Photos courtesy of Alaska State Troopers
An 11-passenger van (top), driven by 72-year-old Lewis Hayes, crashed head on into a Ford pick-up (bottom) driven by Jason Small, 39, of Girdwood. Small died at the scene, and 16 people were injured in the 3-vehicle collision that shut down the highway for nearly 8 hours on Thursday, Aug. 4. The cause of the accident is still under investigation.
By Paddy Notar and Ken Smith
Turnagain Times Correspondents
On Thursday, Aug. 4 around 1:40 p.m., a Seward Highway crash involving three vehicles at mile 104 just north of Indian, claimed the life of 39-year-old Jason Small of Girdwood, and 16 other people suffered serious injuries. The accident closed down the highway until 10 p.m.
Jeff Heaton, a resident of Indian, was coming home from Anchorage the day of the crash, when he saw what he describes as the most awful accident of his life.
Heaton, 43, was traveling southbound on the highway directly behind a Chevrolet Suburban SUV. Suddenly, a full-size 11-passenger van, driven by 72-year-old Lewis Hayes, heading northbound, crossed the centerline into the southbound lane and struck a Ford F-150 pickup driven by Small and then continued in the southbound land and hit the Suburban in front of Heaton.
“I called 911 and they kept asking me questions about how bad the wreck was,” Heaton said. “I told them to send everybody. Send cops from Huffman, send the troopers. Just get help here. I told them it was really bad. There were at least four kids, under 10 years old that ran out of the SUV. In retrospect it seems so surreal.”
After placing the emergency call, Heaton began helping people that had exited the Suburban.
“There were people screaming,” he said. “It was almost like a dream. Four minutes after everyone was out the Suburban it just burst into flames. I skidded about 150 feet to avoid getting in the wreck. I slammed on my brakes, they locked up and I ended up about 12 inches from a van full of people that just got hit head on. The suburban and the van were on top of each other.”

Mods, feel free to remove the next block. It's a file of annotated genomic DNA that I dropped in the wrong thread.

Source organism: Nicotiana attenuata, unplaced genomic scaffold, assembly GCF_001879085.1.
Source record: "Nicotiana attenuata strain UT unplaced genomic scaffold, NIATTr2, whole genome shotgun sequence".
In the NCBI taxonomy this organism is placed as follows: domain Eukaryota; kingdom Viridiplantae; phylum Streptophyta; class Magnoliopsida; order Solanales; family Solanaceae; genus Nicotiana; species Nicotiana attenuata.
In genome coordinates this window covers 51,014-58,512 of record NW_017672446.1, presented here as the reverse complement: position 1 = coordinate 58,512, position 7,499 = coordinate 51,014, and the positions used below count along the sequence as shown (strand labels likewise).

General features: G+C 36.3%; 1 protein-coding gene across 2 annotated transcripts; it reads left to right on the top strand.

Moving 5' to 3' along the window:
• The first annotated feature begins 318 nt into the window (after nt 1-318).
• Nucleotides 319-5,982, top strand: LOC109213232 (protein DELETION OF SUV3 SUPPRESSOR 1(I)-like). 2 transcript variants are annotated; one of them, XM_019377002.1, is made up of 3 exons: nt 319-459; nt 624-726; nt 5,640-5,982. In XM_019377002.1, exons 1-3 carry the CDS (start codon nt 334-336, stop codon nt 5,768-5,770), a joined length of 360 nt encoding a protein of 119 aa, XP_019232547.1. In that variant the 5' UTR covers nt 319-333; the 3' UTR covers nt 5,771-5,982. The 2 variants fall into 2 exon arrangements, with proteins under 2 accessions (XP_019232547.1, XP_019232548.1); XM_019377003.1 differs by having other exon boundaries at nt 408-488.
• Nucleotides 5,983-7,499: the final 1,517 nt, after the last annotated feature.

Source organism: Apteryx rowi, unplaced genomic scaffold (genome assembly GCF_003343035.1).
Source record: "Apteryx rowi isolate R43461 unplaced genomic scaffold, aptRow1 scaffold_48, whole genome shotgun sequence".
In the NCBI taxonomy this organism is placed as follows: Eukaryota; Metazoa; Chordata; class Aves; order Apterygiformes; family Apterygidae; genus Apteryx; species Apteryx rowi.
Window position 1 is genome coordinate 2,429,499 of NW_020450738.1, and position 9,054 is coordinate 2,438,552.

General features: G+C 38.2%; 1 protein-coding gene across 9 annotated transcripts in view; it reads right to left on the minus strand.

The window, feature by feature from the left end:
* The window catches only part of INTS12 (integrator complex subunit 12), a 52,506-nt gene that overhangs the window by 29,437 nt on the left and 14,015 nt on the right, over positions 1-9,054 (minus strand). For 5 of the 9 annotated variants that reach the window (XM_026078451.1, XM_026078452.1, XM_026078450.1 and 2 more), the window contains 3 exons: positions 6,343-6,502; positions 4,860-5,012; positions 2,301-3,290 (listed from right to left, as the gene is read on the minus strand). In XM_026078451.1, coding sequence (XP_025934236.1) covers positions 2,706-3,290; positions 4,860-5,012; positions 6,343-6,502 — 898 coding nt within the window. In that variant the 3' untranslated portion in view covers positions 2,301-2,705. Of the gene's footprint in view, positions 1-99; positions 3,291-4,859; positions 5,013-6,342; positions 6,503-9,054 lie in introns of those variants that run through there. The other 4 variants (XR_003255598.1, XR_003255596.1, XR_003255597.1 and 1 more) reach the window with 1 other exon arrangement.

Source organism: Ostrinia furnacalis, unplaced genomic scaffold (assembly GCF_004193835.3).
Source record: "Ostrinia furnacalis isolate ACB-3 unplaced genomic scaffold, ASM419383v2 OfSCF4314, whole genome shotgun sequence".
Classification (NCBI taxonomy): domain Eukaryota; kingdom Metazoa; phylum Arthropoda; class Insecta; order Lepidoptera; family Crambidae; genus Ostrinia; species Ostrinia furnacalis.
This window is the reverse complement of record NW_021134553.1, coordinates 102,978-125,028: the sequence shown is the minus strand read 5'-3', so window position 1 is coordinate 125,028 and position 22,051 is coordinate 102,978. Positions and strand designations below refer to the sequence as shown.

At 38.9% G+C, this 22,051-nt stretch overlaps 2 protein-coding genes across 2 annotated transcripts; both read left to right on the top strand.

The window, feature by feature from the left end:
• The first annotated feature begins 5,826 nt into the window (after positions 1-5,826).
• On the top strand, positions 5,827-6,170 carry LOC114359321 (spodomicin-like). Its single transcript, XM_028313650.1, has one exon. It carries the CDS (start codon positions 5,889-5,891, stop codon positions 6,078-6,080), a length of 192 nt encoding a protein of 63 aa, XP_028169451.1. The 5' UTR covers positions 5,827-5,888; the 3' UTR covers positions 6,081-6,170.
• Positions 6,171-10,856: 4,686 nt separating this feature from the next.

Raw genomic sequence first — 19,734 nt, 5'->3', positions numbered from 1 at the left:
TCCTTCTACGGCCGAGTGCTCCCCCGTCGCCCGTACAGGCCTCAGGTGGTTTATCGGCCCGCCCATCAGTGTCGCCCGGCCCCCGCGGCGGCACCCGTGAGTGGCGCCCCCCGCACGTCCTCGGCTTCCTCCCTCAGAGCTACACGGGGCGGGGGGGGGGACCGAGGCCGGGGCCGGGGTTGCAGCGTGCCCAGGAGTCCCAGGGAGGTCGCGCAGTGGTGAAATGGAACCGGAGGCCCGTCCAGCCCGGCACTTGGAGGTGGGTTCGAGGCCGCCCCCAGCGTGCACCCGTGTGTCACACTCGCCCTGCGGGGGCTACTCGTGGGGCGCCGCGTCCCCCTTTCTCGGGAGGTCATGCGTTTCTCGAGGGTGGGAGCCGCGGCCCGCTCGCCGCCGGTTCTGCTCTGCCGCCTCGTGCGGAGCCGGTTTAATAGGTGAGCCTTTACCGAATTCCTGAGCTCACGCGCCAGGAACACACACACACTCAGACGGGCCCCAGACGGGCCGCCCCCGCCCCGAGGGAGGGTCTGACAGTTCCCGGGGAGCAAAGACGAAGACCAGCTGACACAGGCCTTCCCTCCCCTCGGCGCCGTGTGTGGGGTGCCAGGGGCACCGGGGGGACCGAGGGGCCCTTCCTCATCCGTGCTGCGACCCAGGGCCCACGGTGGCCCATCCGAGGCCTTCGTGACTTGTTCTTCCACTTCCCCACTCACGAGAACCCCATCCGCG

As passengers began running from the van, the Suburban continued to burn, engulfing the highway in dark, black smoke. Just then, an anonymous man jumped out of his car and put a chain on the back of the van and pulled it away from the burning SUV.
“He saved people’s lives,” said Heaton. “He got in his car and took off. No one knows who he is, but he’s a hero.”
Six people made it out of the van, but two passengers were still trapped inside. There were eight people in the Suburban as well, but all of them made it out safely before the vehicle caught fire. 43-year-old Dorota Balaban, who lives in Anchorage, drove the Suburban. Her husband, their five children and a friend were also in the vehicle.
“I need to say this, the state troopers did an amazing job,” Heaton said. “People give them a lot of grief for some things, but they were just incredible in how they responded and helped. They took care of a bunch of people who were seriously injured and brought a lot of calmness into a crazy situation.”
Eight troopers arrived at the scene, including five from Girdwood, some that came in on their day off after receiving emergency calls; one trooper responded from Anchorage and two from Soldotna. Girdwood trooper, Sgt. Mike Zweifel, said there were troopers on the scene less than 10 minutes after receiving a call from dispatch.
“It looked like something you would see with a big airplane crash,” he said. “People walking around. Not knowing who was in the accident. A lot of smoke and chaos. You’ve got three totaled vehicles spread out over the highway. One completely engulfed in flames, thick dark smoke, injured people walking around and people trapped in vehicles. We’re trying to figure out who needs immediate help.”